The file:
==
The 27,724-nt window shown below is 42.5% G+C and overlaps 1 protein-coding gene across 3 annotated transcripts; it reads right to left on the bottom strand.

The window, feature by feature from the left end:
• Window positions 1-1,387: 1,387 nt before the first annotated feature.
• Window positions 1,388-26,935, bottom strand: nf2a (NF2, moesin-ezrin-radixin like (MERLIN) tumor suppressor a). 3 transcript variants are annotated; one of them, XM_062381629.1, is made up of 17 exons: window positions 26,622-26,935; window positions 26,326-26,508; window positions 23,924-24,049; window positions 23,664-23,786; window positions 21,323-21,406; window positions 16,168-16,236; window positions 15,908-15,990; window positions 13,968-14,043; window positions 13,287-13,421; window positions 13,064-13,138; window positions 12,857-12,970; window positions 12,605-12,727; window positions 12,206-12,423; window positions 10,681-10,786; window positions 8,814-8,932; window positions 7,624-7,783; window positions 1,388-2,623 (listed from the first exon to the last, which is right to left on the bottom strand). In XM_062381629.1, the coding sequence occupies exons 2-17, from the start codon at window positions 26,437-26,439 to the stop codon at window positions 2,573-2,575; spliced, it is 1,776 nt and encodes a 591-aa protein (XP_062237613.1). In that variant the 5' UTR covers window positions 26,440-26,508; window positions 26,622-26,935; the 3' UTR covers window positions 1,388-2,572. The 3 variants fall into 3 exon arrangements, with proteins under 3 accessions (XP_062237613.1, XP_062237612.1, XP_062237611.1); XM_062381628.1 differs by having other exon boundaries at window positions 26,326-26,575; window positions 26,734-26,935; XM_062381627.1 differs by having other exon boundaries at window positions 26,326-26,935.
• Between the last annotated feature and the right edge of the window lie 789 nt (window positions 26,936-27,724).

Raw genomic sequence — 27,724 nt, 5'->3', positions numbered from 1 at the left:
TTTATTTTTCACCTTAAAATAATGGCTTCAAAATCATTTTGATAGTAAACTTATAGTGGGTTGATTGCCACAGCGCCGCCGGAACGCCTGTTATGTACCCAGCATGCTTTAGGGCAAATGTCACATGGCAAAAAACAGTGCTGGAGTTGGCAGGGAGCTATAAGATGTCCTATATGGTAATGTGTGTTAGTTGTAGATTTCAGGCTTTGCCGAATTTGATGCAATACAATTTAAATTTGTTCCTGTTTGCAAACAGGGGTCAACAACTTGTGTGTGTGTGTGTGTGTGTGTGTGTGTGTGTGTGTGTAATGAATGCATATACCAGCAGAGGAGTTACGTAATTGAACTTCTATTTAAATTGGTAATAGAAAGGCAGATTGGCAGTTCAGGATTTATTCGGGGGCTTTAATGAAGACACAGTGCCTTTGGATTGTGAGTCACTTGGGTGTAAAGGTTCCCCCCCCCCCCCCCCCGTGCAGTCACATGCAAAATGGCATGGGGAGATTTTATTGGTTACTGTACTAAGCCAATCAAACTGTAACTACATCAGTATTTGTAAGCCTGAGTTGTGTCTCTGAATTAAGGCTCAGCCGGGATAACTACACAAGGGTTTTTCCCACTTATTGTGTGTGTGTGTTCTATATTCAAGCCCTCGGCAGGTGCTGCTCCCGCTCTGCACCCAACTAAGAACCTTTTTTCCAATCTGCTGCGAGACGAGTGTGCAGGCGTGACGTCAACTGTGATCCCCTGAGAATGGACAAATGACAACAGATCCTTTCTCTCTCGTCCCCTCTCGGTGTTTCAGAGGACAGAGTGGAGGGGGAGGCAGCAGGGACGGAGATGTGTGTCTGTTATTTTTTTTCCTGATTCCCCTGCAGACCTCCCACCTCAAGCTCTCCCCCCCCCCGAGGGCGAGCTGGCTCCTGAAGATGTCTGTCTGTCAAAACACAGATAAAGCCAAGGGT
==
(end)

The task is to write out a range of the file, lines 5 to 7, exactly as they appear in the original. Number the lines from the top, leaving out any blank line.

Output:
• Between the last annotated feature and the right edge of the window lie 789 nt (window positions 26,936-27,724).

Raw genomic sequence — 27,724 nt, 5'->3', positions numbered from 1 at the left:
TTTATTTTTCACCTTAAAATAATGGCTTCAAAATCATTTTGATAGTAAACTTATAGTGGGTTGATTGCCACAGCGCCGCCGGAACGCCTGTTATGTACCCAGCATGCTTTAGGGCAAATGTCACATGGCAAAAAACAGTGCTGGAGTTGGCAGGGAGCTATAAGATGTCCTATATGGTAATGTGTGTTAGTTGTAGATTTCAGGCTTTGCCGAATTTGATGCAATACAATTTAAATTTGTTCCTGTTTGCAAACAGGGGTCAACAACTTGTGTGTGTGTGTGTGTGTGTGTGTGTGTGTGTGTGTGTAATGAATGCATATACCAGCAGAGGAGTTACGTAATTGAACTTCTATTTAAATTGGTAATAGAAAGGCAGATTGGCAGTTCAGGATTTATTCGGGGGCTTTAATGAAGACACAGTGCCTTTGGATTGTGAGTCACTTGGGTGTAAAGGTTCCCCCCCCCCCCCCCCCGTGCAGTCACATGCAAAATGGCATGGGGAGATTTTATTGGTTACTGTACTAAGCCAATCAAACTGTAACTACATCAGTATTTGTAAGCCTGAGTTGTGTCTCTGAATTAAGGCTCAGCCGGGATAACTACACAAGGGTTTTTCCCACTTATTGTGTGTGTGTGTTCTATATTCAAGCCCTCGGCAGGTGCTGCTCCCGCTCTGCACCCAACTAAGAACCTTTTTTCCAATCTGCTGCGAGACGAGTGTGCAGGCGTGACGTCAACTGTGATCCCCTGAGAATGGACAAATGACAACAGATCCTTTCTCTCTCGTCCCCTCTCGGTGTTTCAGAGGACAGAGTGGAGGGGGAGGCAGCAGGGACGGAGATGTGTGTCTGTTATTTTTTTTCCTGATTCCCCTGCAGACCTCCCACCTCAAGCTCTCCCCCCCCCCGAGGGCGAGCTGGCTCCTGAAGATGTCTGTCTGTCAAAACACAGATAAAGCCAAGGGT